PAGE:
On August 24, 2022, President Biden revealed his plans to cancel federal student debt. The announcement itself wasn’t much of a surprise. Student loan cancellation surfaced as an issue on his way to the White House and has continued to be discussed throughout the administration since he was elected.
The price tag was astonishing: Biden directed the Department of Education to cancel either $10,000 or $20,000 in student debt held by more than 40 million borrowers, for a one-time cost of more than $500 billion.
Most alarming, however, was the speed, informality, and utter lawlessness used to set the plan in motion. Not since President Trump imposed a nationwide eviction moratorium before the 2020 election has a president abused his power so blatantly.
Lacking legislative authority to carry out the president’s wishes, the Education Department turned to The HEROES Act. Enacted in 2003 in response to the Iraq war, The HEROES Act allows the government to modify loans to assist service members and their families as needed during times of war or other national emergencies.
The Education Department issued a memo insisting the military-focused HEROES Act granted the agency student debt-cancelling powers to combat the financial harms caused by the pandemic. But President Biden himself had recently declared that the pandemic “is over.” So The HEROES Act is a flimsy pretext for a major policy change that Congress has declined to enact. And even if the Education Department had this power, it should have gone through typical notice and comment rulemaking.
The first wave of cancellations was expected to launch in early October 2022, with automatic cancellations for 8 million borrowers in preexisting loan repayment programs.
That would have included Frank Garrison, a public interest attorney who holds federal student loan debt and received Pell Grants while in school. He had paid his loans for the prior six years as a part of a Public Service Loan Forgiveness program (PSLF). Congress created that program to incentivize nonprofit and public service by offering full loan forgiveness after 10 years of payments. Frank anticipated full forgiveness in approximately four years. His enrollment in PSLF means the ED’s new $20,000 loan cancellation will automatically apply to his loans.
Frank lives in Indiana, which would have taxed the cancellation as income but does not tax his future PSLF loan forgiveness. Frank will be stuck with a tax bill that makes him financially worse off than continuing with his repayment program under PSLF. He did not ask for cancellation, didn’t want it, and had no way to opt out of it.
Hundreds of thousands of public interest workers and public servants in at least six states—Indiana, Wisconsin, North Carolina, Minnesota, Mississippi, and Arkansas—would have been stuck in a situation similar to Frank’s, according to the White House’s fact sheet.
By deciding to work in public interest—now at Pacific Legal Foundation—Frank chose to take a lower salary than he could have earned in private practice, incentivized in part by Congress’ authorized forgiveness program. Now the president tried to change the rules in what was, by all appearances, a political move in advance of an election. But whatever the administration’s motives, the loan cancellation program was rushed and ill thought out, and would have had significant unintended consequences for borrowers, students, colleges, and the economy in general.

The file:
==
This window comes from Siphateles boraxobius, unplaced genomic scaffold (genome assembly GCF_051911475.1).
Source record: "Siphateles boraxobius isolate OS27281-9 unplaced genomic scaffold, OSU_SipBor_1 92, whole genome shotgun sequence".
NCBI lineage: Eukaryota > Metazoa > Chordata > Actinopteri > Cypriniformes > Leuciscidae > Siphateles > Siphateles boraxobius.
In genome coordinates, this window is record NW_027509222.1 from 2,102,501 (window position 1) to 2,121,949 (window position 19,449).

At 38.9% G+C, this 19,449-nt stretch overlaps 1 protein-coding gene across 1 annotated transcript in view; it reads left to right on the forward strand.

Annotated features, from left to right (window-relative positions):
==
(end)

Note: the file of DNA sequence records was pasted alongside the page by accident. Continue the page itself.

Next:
Among other effects, injecting $500 billion of government money into higher education debt likely would have raised college costs for everyone and saddled ordinary Americans with a debt they never incurred.
Loan cancellation is incredibly controversial—and very unpopular when Americans consider the cost. It would have inevitably led to greater divisions among Americans, as those who paid their loans or did not attend college—typically older and blue-collar Americans—would have good reason to think that we no longer have a government of, by, and for the people, but one that serves those with the loudest voices at any given moment or who are most like those in power.
This is why the Framers designed the Constitution as they did. The separation of powers ensures that no department of government can make unilateral decisions, and that laws come from the body that represents the people: Congress. Even when Congress does the wrong thing, the lawmaking process ensures that the people’s voices are heard. Ramming expensive and divisive programs down the throats of Americans through executive fiat is never a good idea.
On behalf of Frank and other borrowers like him, Pacific Legal Foundation filed the nation’s first lawsuit challenging the Education Department’s unacceptable abuse of executive authority to restore the rule of law and to enforce the Constitution’s separation of powers.
While Frank’s case was being litigated in the Seventh Circuit Court of Appeals, the Supreme Court issued a decision in another case—in which Pacific Legal Foundation filed an amicus brief—that found that The HEROES Act did not authorize the student debt cancellation and put an end to the program. As a result of the program being eliminated, Frank voluntarily dismissed his case.